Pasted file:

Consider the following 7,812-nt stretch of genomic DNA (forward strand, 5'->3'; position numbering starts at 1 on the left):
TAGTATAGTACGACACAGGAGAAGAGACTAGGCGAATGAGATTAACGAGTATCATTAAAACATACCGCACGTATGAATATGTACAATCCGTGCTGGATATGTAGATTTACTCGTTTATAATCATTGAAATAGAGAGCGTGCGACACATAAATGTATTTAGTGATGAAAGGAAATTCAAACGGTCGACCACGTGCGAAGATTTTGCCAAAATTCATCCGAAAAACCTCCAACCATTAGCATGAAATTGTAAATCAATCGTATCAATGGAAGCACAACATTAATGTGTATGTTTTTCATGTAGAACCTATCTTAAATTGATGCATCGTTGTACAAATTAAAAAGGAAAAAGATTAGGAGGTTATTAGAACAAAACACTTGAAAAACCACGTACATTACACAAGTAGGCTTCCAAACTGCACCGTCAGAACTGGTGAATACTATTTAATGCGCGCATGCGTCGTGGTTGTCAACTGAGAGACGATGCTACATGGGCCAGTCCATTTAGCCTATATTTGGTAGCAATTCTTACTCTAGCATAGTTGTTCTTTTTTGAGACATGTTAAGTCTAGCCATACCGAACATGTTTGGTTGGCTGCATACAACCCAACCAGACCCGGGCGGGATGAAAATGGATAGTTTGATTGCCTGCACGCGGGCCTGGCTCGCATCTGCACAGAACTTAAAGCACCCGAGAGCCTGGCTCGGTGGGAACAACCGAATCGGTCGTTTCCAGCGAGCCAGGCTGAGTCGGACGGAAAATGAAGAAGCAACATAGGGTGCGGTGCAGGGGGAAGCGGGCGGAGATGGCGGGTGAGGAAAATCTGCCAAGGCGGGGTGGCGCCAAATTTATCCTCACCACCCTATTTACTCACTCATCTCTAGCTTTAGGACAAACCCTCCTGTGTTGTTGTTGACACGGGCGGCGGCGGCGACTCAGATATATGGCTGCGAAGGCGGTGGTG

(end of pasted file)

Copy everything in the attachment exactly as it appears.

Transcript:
Consider the following 7,812-nt stretch of genomic DNA (forward strand, 5'->3'; position numbering starts at 1 on the left):
TAGTATAGTACGACACAGGAGAAGAGACTAGGCGAATGAGATTAACGAGTATCATTAAAACATACCGCACGTATGAATATGTACAATCCGTGCTGGATATGTAGATTTACTCGTTTATAATCATTGAAATAGAGAGCGTGCGACACATAAATGTATTTAGTGATGAAAGGAAATTCAAACGGTCGACCACGTGCGAAGATTTTGCCAAAATTCATCCGAAAAACCTCCAACCATTAGCATGAAATTGTAAATCAATCGTATCAATGGAAGCACAACATTAATGTGTATGTTTTTCATGTAGAACCTATCTTAAATTGATGCATCGTTGTACAAATTAAAAAGGAAAAAGATTAGGAGGTTATTAGAACAAAACACTTGAAAAACCACGTACATTACACAAGTAGGCTTCCAAACTGCACCGTCAGAACTGGTGAATACTATTTAATGCGCGCATGCGTCGTGGTTGTCAACTGAGAGACGATGCTACATGGGCCAGTCCATTTAGCCTATATTTGGTAGCAATTCTTACTCTAGCATAGTTGTTCTTTTTTGAGACATGTTAAGTCTAGCCATACCGAACATGTTTGGTTGGCTGCATACAACCCAACCAGACCCGGGCGGGATGAAAATGGATAGTTTGATTGCCTGCACGCGGGCCTGGCTCGCATCTGCACAGAACTTAAAGCACCCGAGAGCCTGGCTCGGTGGGAACAACCGAATCGGTCGTTTCCAGCGAGCCAGGCTGAGTCGGACGGAAAATGAAGAAGCAACATAGGGTGCGGTGCAGGGGGAAGCGGGCGGAGATGGCGGGTGAGGAAAATCTGCCAAGGCGGGGTGGCGCCAAATTTATCCTCACCACCCTATTTACTCACTCATCTCTAGCTTTAGGACAAACCCTCCTGTGTTGTTGTTGACACGGGCGGCGGCGGCGACTCAGATATATGGCTGCGAAGGCGGTGGTG